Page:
Pentagon lied to Congress about bombers, GAO says

June 11, 1993|By Boston Globe

WASHINGTON -- The armed services provided government investigators with deliberately false information on the controversial B-1B bomber and refused to hand over data on another key weapons system, a Senate committee was told yesterday.

The allegations were made in a report on U.S. nuclear defenses presented to the Senate Government Operations Committee by the General Accounting Office, a congressional agency. The report, the result of a three-year review of the so-called strategic triad -- the United States' land-, air- and sea-based strategic forces -- is scathing in its assessment of the way the armed forces acquired new strategic weapons and evaluated its old ones.

A GAO official said that, for 1989 tests of the B-1B, the Department of Defense even had two sets of data: the numbers sent to the GAO and the correct ones.

The report depicts the military as consistently exaggerating the threat from Soviet strategic forces, while underplaying the effectiveness of most weapons in the U.S. nuclear arsenal. It says the military routinely made excessive claims for new and expensive weapons such as the B-2 and B1-B bombers, while inaccurately dismissing the much less expensive B-52 bomber as obsolete.

Most importantly, the report's compilers say, the military's cost estimates of new strategic systems were regularly understated. There was a clear pattern of omitting the support and operations expenses of new weapons systems, even though such costs represent a substantial portion of any weapons system's costs, GAO Assistant Comptroller General Eleanor Chelimsky said in a phone interview after the hearing.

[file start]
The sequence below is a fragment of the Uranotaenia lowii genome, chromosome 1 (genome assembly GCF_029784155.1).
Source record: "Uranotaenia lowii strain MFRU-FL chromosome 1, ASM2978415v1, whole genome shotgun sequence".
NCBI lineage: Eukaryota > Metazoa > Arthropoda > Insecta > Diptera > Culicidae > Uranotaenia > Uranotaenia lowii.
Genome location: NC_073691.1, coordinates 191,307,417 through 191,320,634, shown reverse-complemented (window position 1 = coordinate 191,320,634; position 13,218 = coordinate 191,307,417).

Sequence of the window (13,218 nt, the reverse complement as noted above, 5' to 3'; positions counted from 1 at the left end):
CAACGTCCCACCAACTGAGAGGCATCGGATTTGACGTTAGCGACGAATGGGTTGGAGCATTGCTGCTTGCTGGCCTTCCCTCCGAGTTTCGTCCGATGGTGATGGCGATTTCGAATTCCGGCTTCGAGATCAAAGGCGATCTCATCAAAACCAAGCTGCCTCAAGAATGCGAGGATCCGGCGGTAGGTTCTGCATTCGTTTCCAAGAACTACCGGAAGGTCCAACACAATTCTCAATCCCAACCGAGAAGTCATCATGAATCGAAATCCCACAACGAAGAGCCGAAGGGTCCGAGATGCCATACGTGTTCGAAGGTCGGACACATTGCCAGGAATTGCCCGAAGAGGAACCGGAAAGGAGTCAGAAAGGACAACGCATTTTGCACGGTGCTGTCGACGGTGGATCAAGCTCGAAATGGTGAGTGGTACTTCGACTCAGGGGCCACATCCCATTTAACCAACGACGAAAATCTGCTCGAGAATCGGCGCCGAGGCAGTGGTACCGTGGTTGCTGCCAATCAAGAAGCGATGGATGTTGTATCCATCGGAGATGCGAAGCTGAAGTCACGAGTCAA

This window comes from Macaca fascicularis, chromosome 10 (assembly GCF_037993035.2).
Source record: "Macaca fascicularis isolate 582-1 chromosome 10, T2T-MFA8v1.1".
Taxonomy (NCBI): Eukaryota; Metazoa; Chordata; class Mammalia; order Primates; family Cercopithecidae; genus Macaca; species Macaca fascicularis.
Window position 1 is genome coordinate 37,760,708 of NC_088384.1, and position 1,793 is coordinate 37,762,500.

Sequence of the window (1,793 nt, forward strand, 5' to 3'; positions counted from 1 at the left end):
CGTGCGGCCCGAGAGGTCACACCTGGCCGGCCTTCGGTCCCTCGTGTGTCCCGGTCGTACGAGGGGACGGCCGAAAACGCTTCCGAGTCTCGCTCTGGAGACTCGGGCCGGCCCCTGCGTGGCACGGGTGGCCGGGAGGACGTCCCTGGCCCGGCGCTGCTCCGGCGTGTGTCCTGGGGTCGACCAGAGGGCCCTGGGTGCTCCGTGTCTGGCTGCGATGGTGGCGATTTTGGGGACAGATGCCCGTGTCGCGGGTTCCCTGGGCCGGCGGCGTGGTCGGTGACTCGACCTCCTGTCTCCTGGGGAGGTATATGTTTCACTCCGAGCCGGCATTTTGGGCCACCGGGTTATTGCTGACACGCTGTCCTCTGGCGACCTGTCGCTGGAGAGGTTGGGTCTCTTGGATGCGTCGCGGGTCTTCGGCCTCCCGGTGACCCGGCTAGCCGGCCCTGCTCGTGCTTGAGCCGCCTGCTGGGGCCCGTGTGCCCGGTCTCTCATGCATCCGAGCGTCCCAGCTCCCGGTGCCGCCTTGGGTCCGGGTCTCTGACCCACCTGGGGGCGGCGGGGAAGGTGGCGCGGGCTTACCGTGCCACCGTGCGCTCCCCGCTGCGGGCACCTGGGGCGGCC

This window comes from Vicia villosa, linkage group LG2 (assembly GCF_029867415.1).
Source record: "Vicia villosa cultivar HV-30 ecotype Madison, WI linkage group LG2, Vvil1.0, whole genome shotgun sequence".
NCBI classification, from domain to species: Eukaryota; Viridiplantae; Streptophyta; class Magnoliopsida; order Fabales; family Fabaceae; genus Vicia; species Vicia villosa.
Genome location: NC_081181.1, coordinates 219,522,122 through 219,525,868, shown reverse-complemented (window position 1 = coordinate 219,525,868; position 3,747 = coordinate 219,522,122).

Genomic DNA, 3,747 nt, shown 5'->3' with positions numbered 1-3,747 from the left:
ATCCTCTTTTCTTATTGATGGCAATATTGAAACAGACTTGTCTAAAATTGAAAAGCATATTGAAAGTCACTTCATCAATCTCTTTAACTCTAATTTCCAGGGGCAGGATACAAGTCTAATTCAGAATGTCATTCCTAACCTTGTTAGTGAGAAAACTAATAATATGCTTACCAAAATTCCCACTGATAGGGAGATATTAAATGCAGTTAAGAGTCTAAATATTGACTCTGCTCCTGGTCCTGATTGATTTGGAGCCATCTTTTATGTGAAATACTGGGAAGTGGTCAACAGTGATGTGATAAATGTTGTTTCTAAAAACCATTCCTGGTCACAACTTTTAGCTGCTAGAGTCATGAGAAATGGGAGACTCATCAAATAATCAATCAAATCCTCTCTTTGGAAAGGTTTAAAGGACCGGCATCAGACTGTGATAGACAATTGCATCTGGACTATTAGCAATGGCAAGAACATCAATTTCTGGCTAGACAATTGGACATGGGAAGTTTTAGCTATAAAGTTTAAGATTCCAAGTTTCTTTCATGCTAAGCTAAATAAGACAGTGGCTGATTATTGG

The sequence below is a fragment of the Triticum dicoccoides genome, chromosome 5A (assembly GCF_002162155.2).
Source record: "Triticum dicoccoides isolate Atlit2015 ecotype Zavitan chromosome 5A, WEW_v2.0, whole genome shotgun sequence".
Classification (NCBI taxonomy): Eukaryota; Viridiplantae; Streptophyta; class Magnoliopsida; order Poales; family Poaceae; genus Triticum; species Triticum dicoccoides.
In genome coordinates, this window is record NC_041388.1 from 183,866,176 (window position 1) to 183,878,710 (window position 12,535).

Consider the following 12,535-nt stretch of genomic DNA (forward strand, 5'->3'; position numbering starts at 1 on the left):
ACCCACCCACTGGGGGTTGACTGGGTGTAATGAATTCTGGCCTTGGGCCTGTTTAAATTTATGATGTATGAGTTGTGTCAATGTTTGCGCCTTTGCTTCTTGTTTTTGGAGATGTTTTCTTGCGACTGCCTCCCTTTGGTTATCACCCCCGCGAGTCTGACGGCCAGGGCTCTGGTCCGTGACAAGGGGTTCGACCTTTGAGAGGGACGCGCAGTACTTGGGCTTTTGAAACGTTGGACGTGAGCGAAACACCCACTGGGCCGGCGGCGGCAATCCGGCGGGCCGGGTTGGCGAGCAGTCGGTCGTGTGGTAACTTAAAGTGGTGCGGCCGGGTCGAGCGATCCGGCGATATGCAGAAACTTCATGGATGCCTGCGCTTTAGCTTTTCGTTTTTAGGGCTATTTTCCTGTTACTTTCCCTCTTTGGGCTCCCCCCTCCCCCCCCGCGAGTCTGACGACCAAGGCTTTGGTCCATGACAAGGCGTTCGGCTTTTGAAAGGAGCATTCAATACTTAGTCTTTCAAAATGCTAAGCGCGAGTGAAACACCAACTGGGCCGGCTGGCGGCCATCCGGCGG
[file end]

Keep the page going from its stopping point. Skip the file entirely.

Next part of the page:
The two incidents of military obstructionism cited at the hearing took place at the end of the Bush administration, but apparently involved senior officers rather than political appointees.

The most egregious incident concerned the B1-B bomber. When the GAO tried to check the performance of the long-range bomber, which has a long track record of problems, they were given false data, Ms. Chelimsky told the committee.

There could be no mistaking the military's intent to deceive, she said. "We have a memo that says 'these are the data that we have sent to the GAO and these are the correct ones,' " Ms. Chelimsky said in the interview. The memo then noted that the real data were not for dissemination to the GAO, she added.

She refused to give details of the memo, which was classified as secret, while saying the figures were "quite different."

On another occasion, the military refused to hand over data on the reli ability of the MX "Peacekeeper" warhead. They cited national security, Ms. Chelimsky noted, after having provided NTC similar information in previous years.

She said there had been several new tests since the last block of data had been released, and GAO investigators believe the military's unwillingness to divulge the data was because the results were unfavorable.

The Senate committee asked Deputy Defense Secretary William Perry to check whether the allega tions were correct and whether the officials involved were still in positions of responsibility.

Some senators, including committee chairman John Glenn, R-Ohio, expressed fears that the armed services would give the Pentagon's new civilian leadership false data for the bottom-to-top review of the defense budget and the complete re-evaluation of strategy, troop needs and budget that is now near completion.

Commenting for the Defense Department, Mr. Perry said the GAO report, in its effort to reduce the complex strategic triad into "smaller, more manageable portions," had emerged with an excessively "black and white" cost analysis.

He defended the decision to develop stealth weapons such as the B-2, and he rejected the GAO contention that the current U.S. strategic forces "provide excessive capabilities."

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